Okay, what about lies before we go into fantasy?

Because many people would tell you that many people would have it that fantasy is actually a lie and that all these delusions, confabulation are forms of lie. People would say, what do I care? What is the psychodynamic process? I care about the outcome and the outcome is that I'm getting wrong information.

There is a pragmatic, amoral reason to never lie. When we deceive other people, we cause them to interact with our deception, not with us and not with reality. By deceiving other people, we divert their resources and their energy and their contributions into the wrong place. When we deceive, we cause people to interact with our deception. We therefore keep getting the wrong inaccurate information from other people and we end up deceiving ourselves.

This does not happen in fantasy. I repeat, fantasy is not about other people, is not about reality, does not involve deception, is not a form of lie. Fantasy is simply reframing. It's a defense mechanism intended to render reality in one's own internal reality, palatable, acceptable, to allow the fantasizer to countenance his essence and the essence of his interactions with the world.


There are two types of fantasy, person-centered fantasy, fantasy centered around another person, another human being, and process-centered fantasy.

As you listen to the rest of this video, I will give you a full treatment of this distinction. This taxonomy, this classification between person-centered and process-centered is very similar to the way we classify addictions. We have substance-centered addictions, for example, alcoholism or drug addiction, and we have process-centered addictions, for example, love addiction or sex addiction.

So similarly, we have person-centered and process-centered fantasies.

The person, a dissenter of a person-centered fantasy, the individual, the human being upon whom the fantasizer fantasizes is very similar to the addictive substance at the core of a substance-centered fantasy.

To remind you, there are person-centered fantasies and process-centered fantasies exactly the same way there are substance-centered fantasies versus process-centered fantasies. So you could easily say that the person at the core of the person-centered fantasy is exactly like the substance at the core of the substance-centered fantasy.

We are talking about an addiction, addiction to the person. You could be addicted to alcohol. You could be addicted to crack or heroin. You could be addicted to numerous substances.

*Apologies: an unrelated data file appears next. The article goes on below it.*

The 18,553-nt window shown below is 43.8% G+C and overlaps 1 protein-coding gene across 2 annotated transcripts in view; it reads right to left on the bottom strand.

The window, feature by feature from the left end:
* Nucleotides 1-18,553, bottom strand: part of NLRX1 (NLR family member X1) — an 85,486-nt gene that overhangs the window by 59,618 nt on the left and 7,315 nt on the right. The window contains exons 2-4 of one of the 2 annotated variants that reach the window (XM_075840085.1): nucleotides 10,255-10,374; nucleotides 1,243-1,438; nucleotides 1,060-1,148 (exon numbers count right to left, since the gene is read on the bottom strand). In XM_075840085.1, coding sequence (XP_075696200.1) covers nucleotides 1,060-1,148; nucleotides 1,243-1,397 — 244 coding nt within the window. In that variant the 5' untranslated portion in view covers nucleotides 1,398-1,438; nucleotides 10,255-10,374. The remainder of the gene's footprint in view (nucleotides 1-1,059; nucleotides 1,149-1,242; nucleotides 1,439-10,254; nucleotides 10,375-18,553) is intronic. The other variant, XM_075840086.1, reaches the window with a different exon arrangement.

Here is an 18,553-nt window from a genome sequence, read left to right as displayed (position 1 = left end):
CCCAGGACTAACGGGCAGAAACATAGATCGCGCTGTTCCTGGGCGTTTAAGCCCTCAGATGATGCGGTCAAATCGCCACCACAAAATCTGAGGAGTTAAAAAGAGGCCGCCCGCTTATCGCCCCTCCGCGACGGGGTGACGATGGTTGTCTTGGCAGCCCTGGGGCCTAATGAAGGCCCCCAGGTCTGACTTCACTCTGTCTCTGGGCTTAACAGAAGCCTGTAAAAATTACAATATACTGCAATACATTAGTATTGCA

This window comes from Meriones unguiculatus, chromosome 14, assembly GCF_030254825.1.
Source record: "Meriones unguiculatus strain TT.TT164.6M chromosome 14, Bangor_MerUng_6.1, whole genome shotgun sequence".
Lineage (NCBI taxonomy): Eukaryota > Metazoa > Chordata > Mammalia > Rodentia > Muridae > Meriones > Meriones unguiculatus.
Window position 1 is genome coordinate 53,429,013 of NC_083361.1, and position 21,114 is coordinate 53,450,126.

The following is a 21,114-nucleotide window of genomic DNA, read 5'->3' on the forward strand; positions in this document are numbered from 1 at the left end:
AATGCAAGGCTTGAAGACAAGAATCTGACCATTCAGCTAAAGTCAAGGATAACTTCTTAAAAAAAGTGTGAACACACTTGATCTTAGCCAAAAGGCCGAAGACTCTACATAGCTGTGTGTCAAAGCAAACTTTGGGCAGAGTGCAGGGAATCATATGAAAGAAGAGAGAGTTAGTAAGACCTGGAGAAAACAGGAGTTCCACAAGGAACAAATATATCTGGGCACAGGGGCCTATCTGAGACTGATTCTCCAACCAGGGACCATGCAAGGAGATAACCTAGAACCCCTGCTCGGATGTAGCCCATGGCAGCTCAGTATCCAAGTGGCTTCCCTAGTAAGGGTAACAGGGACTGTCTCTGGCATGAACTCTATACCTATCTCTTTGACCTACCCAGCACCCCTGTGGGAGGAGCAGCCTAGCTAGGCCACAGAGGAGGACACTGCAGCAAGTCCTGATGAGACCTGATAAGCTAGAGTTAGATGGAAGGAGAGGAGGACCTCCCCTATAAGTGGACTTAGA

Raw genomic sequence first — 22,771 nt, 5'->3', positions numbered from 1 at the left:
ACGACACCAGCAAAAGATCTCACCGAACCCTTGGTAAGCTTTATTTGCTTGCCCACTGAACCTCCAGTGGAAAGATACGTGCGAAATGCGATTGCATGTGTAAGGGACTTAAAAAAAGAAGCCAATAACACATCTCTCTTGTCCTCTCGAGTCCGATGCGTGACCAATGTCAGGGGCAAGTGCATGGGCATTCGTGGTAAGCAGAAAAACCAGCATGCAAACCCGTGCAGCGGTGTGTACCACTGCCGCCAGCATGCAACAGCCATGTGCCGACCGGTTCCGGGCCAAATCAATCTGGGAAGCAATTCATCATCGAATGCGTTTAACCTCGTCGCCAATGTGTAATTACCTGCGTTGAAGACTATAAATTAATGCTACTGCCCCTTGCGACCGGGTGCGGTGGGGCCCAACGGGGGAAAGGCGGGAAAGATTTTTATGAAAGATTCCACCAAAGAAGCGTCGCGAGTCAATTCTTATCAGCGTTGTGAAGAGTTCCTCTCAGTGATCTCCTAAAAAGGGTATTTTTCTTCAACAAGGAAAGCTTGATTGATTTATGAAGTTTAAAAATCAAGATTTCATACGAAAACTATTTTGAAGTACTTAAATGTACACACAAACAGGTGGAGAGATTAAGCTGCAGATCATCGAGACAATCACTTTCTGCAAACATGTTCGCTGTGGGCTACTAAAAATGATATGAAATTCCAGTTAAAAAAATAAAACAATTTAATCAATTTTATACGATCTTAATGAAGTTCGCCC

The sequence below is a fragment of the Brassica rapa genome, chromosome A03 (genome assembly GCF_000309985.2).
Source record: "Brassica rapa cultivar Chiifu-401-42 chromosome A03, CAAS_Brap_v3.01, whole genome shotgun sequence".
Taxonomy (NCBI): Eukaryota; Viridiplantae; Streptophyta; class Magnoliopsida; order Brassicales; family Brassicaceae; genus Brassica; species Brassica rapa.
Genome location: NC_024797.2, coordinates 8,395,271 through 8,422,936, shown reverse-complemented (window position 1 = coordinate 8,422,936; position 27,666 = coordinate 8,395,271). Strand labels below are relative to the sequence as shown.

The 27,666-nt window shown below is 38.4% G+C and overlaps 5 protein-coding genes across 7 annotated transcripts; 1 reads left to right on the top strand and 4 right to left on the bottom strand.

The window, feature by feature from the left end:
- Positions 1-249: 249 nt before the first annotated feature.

You can also get addicted to another person, to an intimate partner, to a spouse, to a role model, to a boss, to a neighbor, to a lover. You can be addicted, and this addiction is in the form of a fantasy.

Now, generally speaking, process-centered fantasies revolve around a narrative, revolve around the story, a movie, a piece of fiction. Fantasy is focused on maintaining the coherence, the cohesion of the storyline, kind of safeguarding the narrative from external attacks and from internal cracks. Fantasy is focused on keeping the narrative alive.

And so one could say that a process-centered fantasy is much more healthy, much more viable than a person-centered fantasy.

In a person-centered fantasy, you depend on another person. For example, in borderline personality disorder, the fantasy is focused on the intimate partner. The intimate partner regulates and stabilizes the borderline patient, so she develops a fantasy about him or her.

But this fantasy is fickle, is fragile, is brittle. The intimate partner is a human being. He evolves, he changes, he goes away, he returns. He is not a fully controllable object.

The narcissist solves this issue by supplanting, replacing the real intimate partner out there with an internal object that represents the intimate partner.

But generally speaking, a fantasy that is focused on a human being, another human being, is unsafe because you can't control other people fully, even if and when you convert them to an internal object, as narcissists discover.

So it's safe to say, and it's correct to say, that process-centered fantasies are much healthier than person-centered fantasies.

But this is not always true. Not all process-centered fantasies are healthy.

Narcissists and psychopaths, for example, they are lazy, they're indolent, and they are lazy because of their fantasies. Their fantasies render them actually unable to pursue a goal in a way that involves effort. They don't persist and persevere in any career, in any line of action, in any decision they make. They are laid back kind of big Lebowski types, but not because of a philosophy of life, not because of an ideology, but they're laid back because of a fantasy.

So here we have a process-centered fantasy, a fantasy that revolves around the narrative and which has detrimental impacts on the ability of narcissists and psychopaths to engage with life, to accomplish things, to get further.